Hawaii’s Once-Lagging Digital Footprint Is Now Transformed

Hawaii's State Capitol in Honolulu.

Hawaii's State Capitol in Honolulu. mj007 / Shutterstock.com

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The Aloha State’s online redesign essentially had to start from scratch. But that wasn’t necessarily a bad thing.

In 2011, Hawaii was way behind the Web game.

Three years later, the state is telling a different story. This year, Hawaii was awarded top rankings in the “Best of the Web” competition by the Center for Digital Government, one of the more than dozen awards the state has received for its new digital presence.

For citizens of Hawaii, the state’s Web revamp streamlines many of their needs and interactions with the state through my.Hawaii.gov, a platform that customizes user experiences so state government services are more easily accessible. 

"We're trying everything to make it simple and easy to use," Sonny Bhagowalia, most recently Hawaii Gov. Neil Abercrombie’s chief adviser for technology and cybersecurity, said in a recent interview.

Bhagowalia, who started this week as the U.S. Treasury Department’s new chief information officer, said Hawaii is making progress.

“You can choose what you want based on what you’re doing there,” he said.

The customized division of the website is now up to 40,000 users, Bhagowalia said. And the list of services being added to my.Hawaii.gov has been growing, said Russell Castagnaro, general manager of the Hawaii Information Consortium, which worked with the state on improving its digital government footprint.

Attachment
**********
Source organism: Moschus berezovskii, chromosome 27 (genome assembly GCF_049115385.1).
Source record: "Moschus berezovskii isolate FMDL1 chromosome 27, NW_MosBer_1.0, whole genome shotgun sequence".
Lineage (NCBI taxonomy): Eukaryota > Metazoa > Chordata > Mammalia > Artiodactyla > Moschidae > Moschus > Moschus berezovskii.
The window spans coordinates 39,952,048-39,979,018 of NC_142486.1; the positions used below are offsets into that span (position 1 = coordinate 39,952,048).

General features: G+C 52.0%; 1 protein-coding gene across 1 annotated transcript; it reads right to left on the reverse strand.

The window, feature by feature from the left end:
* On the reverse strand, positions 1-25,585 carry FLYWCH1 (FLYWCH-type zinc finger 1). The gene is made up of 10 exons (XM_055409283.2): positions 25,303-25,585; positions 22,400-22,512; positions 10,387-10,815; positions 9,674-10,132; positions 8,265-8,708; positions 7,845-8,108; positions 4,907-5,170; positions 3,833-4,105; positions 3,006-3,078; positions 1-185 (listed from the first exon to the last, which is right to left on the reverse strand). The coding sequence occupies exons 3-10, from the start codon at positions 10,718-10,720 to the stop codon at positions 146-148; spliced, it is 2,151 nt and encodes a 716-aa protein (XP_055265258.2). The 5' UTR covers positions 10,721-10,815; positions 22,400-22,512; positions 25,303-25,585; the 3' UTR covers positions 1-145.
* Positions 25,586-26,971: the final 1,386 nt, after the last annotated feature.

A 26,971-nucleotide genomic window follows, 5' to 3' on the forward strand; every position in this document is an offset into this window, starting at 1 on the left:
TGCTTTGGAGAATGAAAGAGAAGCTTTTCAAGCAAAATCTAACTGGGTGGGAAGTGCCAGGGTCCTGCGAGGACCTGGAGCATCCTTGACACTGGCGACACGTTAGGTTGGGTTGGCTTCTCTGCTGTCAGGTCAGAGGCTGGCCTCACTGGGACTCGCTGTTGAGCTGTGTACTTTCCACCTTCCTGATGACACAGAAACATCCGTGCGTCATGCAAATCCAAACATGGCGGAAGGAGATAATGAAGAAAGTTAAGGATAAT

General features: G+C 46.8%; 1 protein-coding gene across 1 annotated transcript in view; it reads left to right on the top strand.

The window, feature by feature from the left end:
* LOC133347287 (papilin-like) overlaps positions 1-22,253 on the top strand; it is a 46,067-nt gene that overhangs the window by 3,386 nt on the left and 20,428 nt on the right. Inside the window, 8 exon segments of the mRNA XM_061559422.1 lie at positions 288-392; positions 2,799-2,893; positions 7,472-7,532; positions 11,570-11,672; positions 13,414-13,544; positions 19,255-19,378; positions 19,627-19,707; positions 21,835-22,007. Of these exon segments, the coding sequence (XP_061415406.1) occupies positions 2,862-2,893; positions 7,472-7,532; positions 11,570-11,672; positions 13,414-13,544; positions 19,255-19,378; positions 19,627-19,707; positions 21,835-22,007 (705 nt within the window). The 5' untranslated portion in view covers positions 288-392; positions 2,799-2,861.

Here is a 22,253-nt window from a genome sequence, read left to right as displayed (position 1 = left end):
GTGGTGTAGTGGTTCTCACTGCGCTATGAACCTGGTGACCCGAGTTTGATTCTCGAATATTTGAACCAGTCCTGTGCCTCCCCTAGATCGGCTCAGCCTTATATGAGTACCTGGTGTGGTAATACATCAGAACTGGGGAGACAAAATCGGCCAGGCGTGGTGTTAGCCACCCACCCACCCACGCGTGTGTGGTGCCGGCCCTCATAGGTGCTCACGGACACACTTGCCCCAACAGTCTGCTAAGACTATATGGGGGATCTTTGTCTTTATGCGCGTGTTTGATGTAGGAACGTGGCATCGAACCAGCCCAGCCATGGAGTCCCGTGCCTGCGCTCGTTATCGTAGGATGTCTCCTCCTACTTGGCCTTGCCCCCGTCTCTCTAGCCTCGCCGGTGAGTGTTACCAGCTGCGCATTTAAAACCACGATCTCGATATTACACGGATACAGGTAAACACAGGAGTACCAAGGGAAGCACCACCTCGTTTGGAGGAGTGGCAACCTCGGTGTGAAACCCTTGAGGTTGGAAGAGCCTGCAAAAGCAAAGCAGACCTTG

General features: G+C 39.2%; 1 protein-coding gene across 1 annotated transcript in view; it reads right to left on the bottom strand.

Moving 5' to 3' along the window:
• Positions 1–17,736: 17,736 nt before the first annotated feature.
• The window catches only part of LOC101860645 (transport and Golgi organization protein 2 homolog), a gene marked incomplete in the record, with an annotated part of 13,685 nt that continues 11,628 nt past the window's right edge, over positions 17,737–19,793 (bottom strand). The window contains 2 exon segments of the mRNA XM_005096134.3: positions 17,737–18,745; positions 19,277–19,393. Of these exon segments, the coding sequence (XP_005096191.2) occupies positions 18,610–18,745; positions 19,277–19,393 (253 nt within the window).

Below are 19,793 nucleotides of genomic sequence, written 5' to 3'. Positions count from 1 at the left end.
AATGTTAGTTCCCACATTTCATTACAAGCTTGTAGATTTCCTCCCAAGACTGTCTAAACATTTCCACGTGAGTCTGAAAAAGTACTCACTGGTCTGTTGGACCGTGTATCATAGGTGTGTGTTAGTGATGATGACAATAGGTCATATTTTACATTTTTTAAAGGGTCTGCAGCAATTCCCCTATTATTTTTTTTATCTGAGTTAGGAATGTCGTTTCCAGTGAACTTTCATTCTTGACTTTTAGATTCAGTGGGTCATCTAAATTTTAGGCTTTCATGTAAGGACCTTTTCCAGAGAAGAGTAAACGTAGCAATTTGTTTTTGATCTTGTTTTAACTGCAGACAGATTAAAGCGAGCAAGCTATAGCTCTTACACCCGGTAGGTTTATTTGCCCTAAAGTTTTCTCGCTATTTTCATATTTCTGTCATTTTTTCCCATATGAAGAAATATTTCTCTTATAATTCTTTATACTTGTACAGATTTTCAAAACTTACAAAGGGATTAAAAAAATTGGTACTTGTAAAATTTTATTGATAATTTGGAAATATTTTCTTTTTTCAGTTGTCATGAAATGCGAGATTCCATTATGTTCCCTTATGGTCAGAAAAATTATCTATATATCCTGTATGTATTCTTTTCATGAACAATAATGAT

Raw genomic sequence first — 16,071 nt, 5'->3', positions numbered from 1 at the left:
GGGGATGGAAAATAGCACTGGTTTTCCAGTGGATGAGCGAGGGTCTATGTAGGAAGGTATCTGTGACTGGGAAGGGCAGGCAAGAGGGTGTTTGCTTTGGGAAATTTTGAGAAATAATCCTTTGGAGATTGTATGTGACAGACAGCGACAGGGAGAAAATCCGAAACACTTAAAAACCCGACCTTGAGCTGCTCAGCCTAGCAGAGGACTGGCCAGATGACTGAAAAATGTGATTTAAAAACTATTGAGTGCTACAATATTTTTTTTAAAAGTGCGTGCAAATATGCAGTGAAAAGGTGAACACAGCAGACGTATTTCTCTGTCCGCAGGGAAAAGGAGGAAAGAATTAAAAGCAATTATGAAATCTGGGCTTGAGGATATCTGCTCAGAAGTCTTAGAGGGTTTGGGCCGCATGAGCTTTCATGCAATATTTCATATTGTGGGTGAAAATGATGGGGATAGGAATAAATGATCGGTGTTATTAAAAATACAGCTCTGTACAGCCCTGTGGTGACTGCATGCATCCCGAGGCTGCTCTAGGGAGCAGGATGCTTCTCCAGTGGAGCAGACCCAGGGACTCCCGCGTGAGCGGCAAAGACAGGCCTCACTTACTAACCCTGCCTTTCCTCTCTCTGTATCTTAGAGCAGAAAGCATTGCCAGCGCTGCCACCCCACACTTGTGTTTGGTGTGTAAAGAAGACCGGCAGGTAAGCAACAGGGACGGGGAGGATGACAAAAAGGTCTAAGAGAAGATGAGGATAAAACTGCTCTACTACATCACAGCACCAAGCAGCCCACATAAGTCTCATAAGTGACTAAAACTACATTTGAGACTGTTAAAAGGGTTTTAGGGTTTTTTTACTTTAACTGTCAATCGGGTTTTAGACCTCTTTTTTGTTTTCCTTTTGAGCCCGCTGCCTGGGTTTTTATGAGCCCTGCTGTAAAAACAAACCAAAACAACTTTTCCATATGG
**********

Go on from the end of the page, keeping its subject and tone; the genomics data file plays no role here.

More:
"We're getting more and more coming every month," Bhagowalia said of the services users can access. Officials also have to strike a balance of not making the site overly busy with too many icons in order to have a more straight-forward user experience.

The Hawaii Information Consortium is part of a larger corporation—NIC—that works with governments to help them digitize their information resources. In addition to Hawaii, the organization also works with a number of other states, including Virginia, South Carolina, Texas and Oregon.

Before the state created a universal technology department, Castagnaro described Hawaii as being in flux from a digital standpoint. Only some of the state's agencies had a good online presence and there weren't guidelines across the board, he said.

Starting from scratch wasn’t necessarily a bad thing, though. Other states might have already improved their digital footprints through their online government services. But in Hawaii's case, since the existing information infrastructure wasn't that highly evolved, the opportunities were wide open to make big improvements, Castagnaro said.

"That gave us a definite advantage," he said, noting that the state’s existing paper-based operations were very entrenched.

Before Bhagowalia, formerly the chief information officer at the Interior Department and Bureau of Indian Affairs, started his position in Hawaii, Castagnaro said, state agencies were responsible for their own online presences. Once the state CIO position was created, online standards were set for all state agencies.

"That's how people are," Castagnaro said, explaining that people want their government to work the same as everything else they spend time doing. "We've gotta make our services work for them."

Allison Prang is a journalist based in Columbia, Missouri. She has written for The Wall Street Journal, Bloomberg News and The Kansas City Star, among other news outlets. Follow her on Twitter at @AllisonPrang.

(Image via mj007/Shutterstock.com)